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  • Are these the best Places to get higher Returns in this very low rate environment? 0 comments
    Oct 18, 2011 4:24 PM | about stocks: JNK, HYG, DVY, CVX, MCD, LINE, ERF, MMP, EPD

    As I'm sure you are aware, Federal Reserve Chairman Ben Bernanke is absolutely adamant about going into a deflationary spiral and backs up his word by saying that rates will stay at the ultra-low 0-.25% rate for at least another two years. That's fantastic for borrowers, but absolutely hammers the savers and people reliant on a fixed income using CD's, savings accounts, and other secure forms of fixed savings. Therefore, I think it's wise and actually necessary to search for a higher yield as the real return will eat into the prinicipal rather quickly as fuel, food, tuition for the kids and grandchildren, etc. grow at a far faster rate than the approximate 1% returns these common forms of savings give.  We can look for high yielding stocks such as one's I mentioned here or look to get some additional income as we hold our stocks which I described here. Moreover, lets see if there are any Exchange-traded Funds (ETF's) and dividend paying stocks to consider:

    1. I currently own the SPDR Barclays Capital High Yield bond ETF (JNK) and what really is enticing right away is its 8%+ dividend yield paid monthly. However, there is of course risk as the fund normally invests at least 80% of its fund in non-investment grade bonds, but I believe a person is getting paid very well for that risk when the spread is 600+ basis points above the 10-year treasury bond. Moreover, the underlying companies that sell these bonds are having right near record low defaults, even after the bleak economic times of the last four years, and the fund is well-diversified as demonstrated by their ten largest holdings only compromising just over 20% of the portfolio. The iShares High Yield Corporate Bond Index (HYG) has a very similar make-up as its yield is just over 8%+ paid monthly as well and well-diversified as well with their ten largest holdings only compromising just over 10% of the portfolio. I feel confident recommending them both to the long-term dividend seeker right here at these current price levels.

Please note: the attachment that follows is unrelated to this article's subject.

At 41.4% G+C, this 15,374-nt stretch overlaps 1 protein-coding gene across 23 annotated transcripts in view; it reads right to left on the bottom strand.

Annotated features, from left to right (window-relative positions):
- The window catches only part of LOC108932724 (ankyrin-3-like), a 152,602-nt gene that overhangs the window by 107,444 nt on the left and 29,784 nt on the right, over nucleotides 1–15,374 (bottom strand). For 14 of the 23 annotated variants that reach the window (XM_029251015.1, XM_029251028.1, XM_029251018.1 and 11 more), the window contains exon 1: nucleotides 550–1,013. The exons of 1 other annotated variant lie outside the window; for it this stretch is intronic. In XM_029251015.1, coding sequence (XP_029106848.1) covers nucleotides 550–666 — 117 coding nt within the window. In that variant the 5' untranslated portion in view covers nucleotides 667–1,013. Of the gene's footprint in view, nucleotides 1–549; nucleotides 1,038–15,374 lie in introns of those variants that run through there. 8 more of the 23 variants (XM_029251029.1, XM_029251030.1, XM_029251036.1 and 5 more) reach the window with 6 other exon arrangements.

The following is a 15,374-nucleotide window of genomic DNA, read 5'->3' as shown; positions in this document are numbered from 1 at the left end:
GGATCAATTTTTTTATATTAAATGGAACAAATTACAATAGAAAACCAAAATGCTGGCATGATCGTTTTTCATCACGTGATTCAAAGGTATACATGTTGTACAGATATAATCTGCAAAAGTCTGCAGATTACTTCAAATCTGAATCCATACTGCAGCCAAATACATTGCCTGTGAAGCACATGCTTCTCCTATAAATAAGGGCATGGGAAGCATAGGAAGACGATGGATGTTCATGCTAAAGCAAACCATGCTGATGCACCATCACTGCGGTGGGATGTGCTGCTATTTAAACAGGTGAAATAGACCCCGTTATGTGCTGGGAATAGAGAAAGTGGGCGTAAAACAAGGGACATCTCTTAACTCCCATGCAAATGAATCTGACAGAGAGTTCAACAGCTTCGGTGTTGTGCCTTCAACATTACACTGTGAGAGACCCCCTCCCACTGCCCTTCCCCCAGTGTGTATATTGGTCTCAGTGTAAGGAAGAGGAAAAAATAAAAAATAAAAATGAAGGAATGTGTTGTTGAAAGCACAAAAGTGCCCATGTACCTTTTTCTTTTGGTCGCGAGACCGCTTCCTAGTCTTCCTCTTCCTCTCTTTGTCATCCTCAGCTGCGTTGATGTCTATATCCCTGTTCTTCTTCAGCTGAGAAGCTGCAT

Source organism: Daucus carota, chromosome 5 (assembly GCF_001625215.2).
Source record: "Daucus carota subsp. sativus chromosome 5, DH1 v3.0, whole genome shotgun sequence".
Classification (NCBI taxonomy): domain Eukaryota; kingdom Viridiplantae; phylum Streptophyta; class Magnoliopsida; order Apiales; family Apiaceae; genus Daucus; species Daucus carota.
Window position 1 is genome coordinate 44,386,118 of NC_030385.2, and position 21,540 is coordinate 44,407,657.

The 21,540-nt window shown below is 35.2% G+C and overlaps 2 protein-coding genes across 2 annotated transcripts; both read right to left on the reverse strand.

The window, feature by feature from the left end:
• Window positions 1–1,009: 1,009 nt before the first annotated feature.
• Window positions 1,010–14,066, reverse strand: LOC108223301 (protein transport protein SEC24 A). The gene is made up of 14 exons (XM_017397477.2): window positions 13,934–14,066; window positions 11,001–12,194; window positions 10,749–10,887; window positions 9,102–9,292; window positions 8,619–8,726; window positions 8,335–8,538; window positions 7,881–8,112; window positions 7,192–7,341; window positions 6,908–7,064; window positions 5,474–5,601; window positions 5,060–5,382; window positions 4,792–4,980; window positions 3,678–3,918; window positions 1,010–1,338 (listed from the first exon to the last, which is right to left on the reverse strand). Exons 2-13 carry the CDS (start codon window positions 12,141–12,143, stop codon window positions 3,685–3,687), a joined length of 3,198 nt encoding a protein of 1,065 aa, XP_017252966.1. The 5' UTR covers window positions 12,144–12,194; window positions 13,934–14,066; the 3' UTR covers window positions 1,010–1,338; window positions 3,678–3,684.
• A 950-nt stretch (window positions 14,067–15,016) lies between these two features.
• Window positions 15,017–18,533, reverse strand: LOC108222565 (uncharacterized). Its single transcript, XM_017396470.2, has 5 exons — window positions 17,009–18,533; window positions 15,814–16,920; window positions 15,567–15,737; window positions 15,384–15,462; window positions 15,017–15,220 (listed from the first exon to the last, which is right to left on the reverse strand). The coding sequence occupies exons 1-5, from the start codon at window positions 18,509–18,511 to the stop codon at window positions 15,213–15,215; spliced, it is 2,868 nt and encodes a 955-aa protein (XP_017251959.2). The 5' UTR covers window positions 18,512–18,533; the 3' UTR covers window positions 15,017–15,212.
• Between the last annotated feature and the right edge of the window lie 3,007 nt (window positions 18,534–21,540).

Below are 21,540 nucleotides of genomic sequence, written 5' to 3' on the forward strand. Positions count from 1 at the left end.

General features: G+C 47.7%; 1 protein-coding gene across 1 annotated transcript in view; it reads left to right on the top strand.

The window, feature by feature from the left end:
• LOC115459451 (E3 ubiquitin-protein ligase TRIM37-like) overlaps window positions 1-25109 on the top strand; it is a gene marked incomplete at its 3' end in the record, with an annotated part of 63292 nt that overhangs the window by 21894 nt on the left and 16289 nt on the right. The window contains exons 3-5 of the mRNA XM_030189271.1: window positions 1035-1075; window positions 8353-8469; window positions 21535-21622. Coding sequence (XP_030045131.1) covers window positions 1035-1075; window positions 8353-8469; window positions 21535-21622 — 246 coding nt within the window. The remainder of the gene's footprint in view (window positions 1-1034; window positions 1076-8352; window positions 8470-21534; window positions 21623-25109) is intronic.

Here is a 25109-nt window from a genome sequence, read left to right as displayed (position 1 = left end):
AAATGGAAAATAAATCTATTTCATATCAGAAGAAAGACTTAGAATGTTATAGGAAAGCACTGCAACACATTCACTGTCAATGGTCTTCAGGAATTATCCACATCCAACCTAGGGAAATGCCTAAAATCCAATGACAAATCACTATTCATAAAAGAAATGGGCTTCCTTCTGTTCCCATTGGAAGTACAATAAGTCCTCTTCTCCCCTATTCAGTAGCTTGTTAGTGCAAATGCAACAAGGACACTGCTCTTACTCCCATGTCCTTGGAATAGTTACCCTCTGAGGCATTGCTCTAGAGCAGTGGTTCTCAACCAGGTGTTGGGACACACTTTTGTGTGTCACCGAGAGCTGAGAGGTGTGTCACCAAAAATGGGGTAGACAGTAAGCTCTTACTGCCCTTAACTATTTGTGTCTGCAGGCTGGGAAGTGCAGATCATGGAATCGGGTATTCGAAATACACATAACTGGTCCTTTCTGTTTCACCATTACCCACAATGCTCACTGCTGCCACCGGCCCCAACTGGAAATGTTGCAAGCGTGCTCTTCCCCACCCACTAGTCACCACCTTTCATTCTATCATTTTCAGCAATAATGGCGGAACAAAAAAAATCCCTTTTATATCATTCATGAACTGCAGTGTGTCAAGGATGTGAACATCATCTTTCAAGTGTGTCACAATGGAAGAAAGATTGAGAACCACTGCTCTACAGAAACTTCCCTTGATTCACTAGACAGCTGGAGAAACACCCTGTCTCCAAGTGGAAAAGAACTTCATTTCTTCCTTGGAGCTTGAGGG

2. The iShare Select Dividend Index (DVY) is for the more conservative investor, but still gives a considerable 3.8% dividend yield paid quarterly. The fund simply looks to mimic the Dow Jones U.S. Select Dividend Index by having at least 90% of its assets in securities comprising that index, such as Chevron (CVX) and McDonald's (MCD), and is well-diversified as shown by their top 10 holdings compromising less than 25% of the total portfolio. I think this is a solid buy at these leves and if one is interested in more specific names, they can be found here.

    3. Some energy limited partnerships have caught my eye as their dividends look very generous and more importantly secure. Martin Midstream Partners (MMLP) currently is apprxoimately 9% and has been not only maintaining their dividend since going public in 2003, but raising it. Linn Energy (LINE), named after it's very competent CEO Michael Linn)has a fantastic management team who hedged almost all of their natural gas prices a few years back and therefore look to have a very secure 7.4% dividend going forward for the next few years. Their dividend has not only been maintained, but raised as well every year since going public in 2006. I think it's a solid buy here. At the beginning of 2011, the Canadian independent oil and gas producer, Enerplus (ERF), became a corporation and as such has different tax ramifications that, as always, should be consulted with your tax professional. Nonetheless, this monthly dividend payer has a yield just under 8% and while it has not raised it as consistently as the previous two mentioned, still looks secure with their strong free cash flow. This is a good buy at this price level. Magellan Midstream (MMP) has the same, great consistent history of raising dividends since going public in 2001 and currently sports a 5% quarterly dividend. Even though it’s trading right near its highs, it still offers some great secure income and trading at reasonable valuations. Finally, I would be remiss by leaving the biggest one of them all, which also has great value, Enterprise Products Partners (EPD). Since going public in 1998, has not only kept, but raised its dividend consistently and now sports a yield just under 5.5%. This is a buy here at these levels.

    Disclosure: I am long JNK.
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